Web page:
Motivating Reluctant Teens to Read

Teens may turn into reluctant readers. Sometimes this is because the majority of the reading they do is for school and, therefore, work. Another cause may be that they are struggling with reading at the level of their peers. Often this leads them to take a defensive position and they declare reading is stupid, no fun, or boring.

Parents can help by encouraging independent reading. Independent reading is motivating because it is about choosing subject matter of interest to the reader, in this case, the teen. This is the reading we all do for our own enjoyment and entertainment. Instead of pressing for reading at a particular grade-level, let this reading be at whatever level the teen feels comfortable. The point here is to reinforce success and create a feeling of confidence. The teen will naturally seek more difficult material as he or she grows more comfortable and confident. Here are some ideas on how to keep a teen motivated to read.

Schedule a weekly trip to the library. Obtain library cards for each teen. Let them choose any material they would like to look at for the next week. Be open to CD’s, DVD’s, tapes, magazines, or books. When there is no pressure to pick a particular type of material, teens feel able to pick something of interest and at a level they are willing to tackle for enjoyment. Remember you want to develop a lifelong reader.

Encourage your teen to join a book club. Many libraries and some schools have book clubs specifically for teens. Teens enjoy interacting with other teens and they get to share books of interest to them.

Get a driver’s manual. Most teens are looking forward to being able to drive. Get a driver’s manual and have them study to take their driver’s test. If they are having trouble reading the manual, help them through it.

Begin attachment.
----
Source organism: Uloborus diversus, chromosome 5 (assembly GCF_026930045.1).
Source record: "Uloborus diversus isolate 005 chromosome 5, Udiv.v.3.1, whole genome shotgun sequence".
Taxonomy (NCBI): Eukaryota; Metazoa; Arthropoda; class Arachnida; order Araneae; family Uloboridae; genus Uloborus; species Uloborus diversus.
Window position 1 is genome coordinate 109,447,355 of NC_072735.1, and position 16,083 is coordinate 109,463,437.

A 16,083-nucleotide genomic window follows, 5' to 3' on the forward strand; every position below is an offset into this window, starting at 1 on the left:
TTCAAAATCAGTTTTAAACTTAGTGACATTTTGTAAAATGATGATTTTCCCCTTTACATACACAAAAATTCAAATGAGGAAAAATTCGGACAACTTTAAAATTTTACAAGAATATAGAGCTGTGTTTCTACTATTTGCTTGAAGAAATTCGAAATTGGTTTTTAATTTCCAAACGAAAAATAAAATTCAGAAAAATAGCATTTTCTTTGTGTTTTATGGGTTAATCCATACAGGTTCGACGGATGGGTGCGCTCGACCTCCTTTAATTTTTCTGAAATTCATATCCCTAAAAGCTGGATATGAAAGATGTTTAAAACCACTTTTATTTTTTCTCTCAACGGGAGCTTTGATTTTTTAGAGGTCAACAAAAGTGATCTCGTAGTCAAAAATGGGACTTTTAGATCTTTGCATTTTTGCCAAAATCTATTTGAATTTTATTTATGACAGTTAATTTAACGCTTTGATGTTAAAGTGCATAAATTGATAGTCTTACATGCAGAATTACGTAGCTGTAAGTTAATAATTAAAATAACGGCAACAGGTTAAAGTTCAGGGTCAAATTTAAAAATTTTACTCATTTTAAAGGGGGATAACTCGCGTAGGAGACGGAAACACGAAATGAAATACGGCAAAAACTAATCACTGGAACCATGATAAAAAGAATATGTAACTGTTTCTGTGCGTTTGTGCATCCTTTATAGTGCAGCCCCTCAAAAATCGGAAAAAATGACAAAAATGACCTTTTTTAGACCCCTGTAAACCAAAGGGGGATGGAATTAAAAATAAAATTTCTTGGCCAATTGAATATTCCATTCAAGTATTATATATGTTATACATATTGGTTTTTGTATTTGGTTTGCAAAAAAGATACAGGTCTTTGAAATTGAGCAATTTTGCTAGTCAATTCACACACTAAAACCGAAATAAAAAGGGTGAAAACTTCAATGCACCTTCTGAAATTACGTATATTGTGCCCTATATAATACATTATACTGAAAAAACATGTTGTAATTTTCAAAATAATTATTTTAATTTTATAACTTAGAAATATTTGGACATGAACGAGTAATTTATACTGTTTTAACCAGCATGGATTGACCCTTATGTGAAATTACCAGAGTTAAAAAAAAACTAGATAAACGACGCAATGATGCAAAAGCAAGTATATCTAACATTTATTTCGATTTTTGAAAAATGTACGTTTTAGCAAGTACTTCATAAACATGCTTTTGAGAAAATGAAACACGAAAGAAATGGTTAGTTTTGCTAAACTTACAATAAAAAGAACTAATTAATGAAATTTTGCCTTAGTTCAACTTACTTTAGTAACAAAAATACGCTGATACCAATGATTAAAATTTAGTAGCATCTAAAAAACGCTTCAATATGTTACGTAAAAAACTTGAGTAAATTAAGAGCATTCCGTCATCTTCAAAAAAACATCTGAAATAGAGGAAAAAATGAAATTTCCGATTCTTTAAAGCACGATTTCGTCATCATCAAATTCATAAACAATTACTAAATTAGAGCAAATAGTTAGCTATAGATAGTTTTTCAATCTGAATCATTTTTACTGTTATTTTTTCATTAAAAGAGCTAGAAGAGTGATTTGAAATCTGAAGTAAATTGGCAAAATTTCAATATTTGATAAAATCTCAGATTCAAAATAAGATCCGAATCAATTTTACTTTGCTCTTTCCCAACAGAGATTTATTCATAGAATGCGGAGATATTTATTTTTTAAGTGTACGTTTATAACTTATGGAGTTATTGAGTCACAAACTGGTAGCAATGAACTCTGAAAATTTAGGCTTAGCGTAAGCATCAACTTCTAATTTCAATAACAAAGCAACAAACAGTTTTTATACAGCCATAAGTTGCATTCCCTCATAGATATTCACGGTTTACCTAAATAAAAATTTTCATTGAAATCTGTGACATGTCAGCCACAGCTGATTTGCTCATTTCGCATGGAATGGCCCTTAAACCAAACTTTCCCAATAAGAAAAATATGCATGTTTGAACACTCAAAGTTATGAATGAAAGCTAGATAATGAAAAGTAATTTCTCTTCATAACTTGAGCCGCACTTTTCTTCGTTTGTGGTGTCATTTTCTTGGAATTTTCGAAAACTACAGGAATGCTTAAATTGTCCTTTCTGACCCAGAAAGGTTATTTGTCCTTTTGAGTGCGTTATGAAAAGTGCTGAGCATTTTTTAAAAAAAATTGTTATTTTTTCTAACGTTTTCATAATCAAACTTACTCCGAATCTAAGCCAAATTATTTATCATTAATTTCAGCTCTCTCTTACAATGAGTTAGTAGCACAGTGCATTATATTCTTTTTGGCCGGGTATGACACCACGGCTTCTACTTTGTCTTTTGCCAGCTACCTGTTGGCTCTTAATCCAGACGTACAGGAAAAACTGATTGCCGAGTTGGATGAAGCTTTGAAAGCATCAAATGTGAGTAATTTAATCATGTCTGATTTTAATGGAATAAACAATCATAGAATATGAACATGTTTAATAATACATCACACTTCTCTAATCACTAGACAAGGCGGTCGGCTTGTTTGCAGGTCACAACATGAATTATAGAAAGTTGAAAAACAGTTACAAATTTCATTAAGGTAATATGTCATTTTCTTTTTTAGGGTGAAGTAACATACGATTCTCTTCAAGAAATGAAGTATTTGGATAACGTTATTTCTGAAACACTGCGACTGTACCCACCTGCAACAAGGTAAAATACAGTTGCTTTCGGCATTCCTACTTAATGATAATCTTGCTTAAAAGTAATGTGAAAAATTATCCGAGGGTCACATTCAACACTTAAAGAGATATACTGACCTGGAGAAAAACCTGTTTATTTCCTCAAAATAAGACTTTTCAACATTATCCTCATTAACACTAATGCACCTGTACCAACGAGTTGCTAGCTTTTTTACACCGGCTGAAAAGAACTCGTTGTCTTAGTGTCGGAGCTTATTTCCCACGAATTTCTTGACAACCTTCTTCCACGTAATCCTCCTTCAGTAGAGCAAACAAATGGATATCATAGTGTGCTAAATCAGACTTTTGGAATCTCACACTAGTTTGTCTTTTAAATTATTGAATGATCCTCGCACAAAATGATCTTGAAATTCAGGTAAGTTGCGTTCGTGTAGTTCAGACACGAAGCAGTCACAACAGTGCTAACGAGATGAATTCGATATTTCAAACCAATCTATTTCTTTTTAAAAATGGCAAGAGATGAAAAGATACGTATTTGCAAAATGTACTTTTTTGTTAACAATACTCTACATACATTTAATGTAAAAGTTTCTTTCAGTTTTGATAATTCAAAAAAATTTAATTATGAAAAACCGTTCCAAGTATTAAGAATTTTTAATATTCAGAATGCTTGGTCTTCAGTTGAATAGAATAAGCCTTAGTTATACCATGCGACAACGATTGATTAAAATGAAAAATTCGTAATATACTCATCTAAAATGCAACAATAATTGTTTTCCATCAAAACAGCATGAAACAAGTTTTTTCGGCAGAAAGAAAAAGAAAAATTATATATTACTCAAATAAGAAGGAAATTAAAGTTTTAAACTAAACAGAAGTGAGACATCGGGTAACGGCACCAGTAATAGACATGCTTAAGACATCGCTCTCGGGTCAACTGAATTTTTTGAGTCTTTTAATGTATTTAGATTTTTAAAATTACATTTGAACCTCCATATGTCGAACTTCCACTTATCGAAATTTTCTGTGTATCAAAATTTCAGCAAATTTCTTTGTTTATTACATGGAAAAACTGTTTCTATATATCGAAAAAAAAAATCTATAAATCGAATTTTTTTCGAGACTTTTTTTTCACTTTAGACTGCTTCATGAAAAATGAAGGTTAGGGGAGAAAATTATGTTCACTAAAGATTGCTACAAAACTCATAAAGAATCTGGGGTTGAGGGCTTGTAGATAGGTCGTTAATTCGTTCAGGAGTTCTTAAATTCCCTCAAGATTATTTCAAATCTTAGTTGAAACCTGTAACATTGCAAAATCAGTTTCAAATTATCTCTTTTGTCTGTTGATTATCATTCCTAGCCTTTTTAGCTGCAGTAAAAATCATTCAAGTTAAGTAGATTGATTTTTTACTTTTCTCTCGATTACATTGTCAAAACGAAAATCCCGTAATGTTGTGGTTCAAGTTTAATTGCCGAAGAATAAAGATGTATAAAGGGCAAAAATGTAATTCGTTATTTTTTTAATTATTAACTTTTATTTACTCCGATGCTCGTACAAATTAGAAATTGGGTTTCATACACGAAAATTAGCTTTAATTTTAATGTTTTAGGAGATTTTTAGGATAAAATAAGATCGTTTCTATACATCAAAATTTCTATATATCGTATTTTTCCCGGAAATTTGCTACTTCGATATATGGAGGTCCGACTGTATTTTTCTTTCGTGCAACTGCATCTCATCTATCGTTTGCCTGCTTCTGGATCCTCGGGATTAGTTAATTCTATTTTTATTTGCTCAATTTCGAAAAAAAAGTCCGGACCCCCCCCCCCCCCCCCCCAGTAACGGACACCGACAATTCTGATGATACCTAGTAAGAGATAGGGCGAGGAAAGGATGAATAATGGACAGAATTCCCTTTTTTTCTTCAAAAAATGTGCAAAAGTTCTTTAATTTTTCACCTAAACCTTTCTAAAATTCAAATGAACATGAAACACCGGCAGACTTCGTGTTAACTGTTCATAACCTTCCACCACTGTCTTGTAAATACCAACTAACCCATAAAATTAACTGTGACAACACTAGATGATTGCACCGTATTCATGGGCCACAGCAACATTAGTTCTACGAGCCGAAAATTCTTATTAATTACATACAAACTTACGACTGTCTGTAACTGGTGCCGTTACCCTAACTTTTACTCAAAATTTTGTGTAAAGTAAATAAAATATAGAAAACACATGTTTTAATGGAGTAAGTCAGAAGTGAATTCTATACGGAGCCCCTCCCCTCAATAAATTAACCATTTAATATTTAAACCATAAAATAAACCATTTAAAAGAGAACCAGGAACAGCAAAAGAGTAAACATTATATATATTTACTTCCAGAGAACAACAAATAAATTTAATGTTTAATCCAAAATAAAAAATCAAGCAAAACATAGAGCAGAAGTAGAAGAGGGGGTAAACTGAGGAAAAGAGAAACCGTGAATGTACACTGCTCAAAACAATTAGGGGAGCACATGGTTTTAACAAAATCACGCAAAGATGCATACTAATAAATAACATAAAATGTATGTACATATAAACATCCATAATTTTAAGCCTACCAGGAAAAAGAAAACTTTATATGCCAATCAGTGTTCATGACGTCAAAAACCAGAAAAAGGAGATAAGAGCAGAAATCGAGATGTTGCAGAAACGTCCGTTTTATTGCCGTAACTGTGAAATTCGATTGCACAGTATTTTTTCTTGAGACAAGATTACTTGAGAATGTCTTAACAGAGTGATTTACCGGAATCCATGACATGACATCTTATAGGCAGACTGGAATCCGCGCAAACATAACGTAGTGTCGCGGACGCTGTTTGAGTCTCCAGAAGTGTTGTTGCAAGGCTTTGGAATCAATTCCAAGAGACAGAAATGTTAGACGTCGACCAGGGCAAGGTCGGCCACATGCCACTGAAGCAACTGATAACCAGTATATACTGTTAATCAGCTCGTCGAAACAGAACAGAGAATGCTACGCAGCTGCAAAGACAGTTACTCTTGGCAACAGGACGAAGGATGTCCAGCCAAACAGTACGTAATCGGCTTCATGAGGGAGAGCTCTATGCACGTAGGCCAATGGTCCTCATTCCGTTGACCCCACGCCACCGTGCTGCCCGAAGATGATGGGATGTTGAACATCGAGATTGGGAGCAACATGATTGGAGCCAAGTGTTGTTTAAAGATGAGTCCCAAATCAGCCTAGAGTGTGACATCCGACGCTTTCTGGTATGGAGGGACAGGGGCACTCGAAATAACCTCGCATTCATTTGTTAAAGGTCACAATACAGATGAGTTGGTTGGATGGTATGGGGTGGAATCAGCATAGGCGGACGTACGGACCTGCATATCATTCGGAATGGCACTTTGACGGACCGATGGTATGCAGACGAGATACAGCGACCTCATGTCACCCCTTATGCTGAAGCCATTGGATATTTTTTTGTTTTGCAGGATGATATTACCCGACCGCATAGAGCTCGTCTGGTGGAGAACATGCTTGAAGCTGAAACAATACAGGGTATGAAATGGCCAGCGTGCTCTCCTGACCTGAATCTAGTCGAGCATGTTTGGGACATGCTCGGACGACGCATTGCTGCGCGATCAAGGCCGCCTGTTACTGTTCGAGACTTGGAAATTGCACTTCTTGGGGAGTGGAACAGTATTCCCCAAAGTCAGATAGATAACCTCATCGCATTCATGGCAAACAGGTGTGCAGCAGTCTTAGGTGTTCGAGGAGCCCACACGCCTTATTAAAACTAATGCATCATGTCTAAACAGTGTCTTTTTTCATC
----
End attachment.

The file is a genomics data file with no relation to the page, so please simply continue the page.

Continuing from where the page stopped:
Weekly cooking. Work with your teen to set one night a week as their night to prepare dinner. Let them choose the menu, find recipes, check to see all ingredients are on hand and if not, add them to the weekly shopping list. When they first start, you may need to provide a helping hand. As they become more experienced cooks, you will need to provide less assistance. Not only does cooking improve reading and math skills, it is a vital life skill.

Pen pals. If your teen has a favorite relative, see if the relative would be willing to exchange letters or e-mails with your teen. In addition to reading, the sense of connection to others is helpful during a time when teens search for answers about themselves and their identity.

Develop a personal library. Encourage your teen to develop a library of favorite books. In addition to purchasing new books, they can add books to their collection through yard sale purchases, used bookstores, and library sales.

Gift your teen with a magazine subscription. Choose a magazine which covers a topic your teen is interested in – cars, wildlife, movies, or anime. Another closely related approach is to let them sign up for an e-mail newsletter or ezine.

These ideas can help your teen become a motivated reader and a reader for life, by encouraging them to see reading as a way to enjoy and learn more about the world around them.


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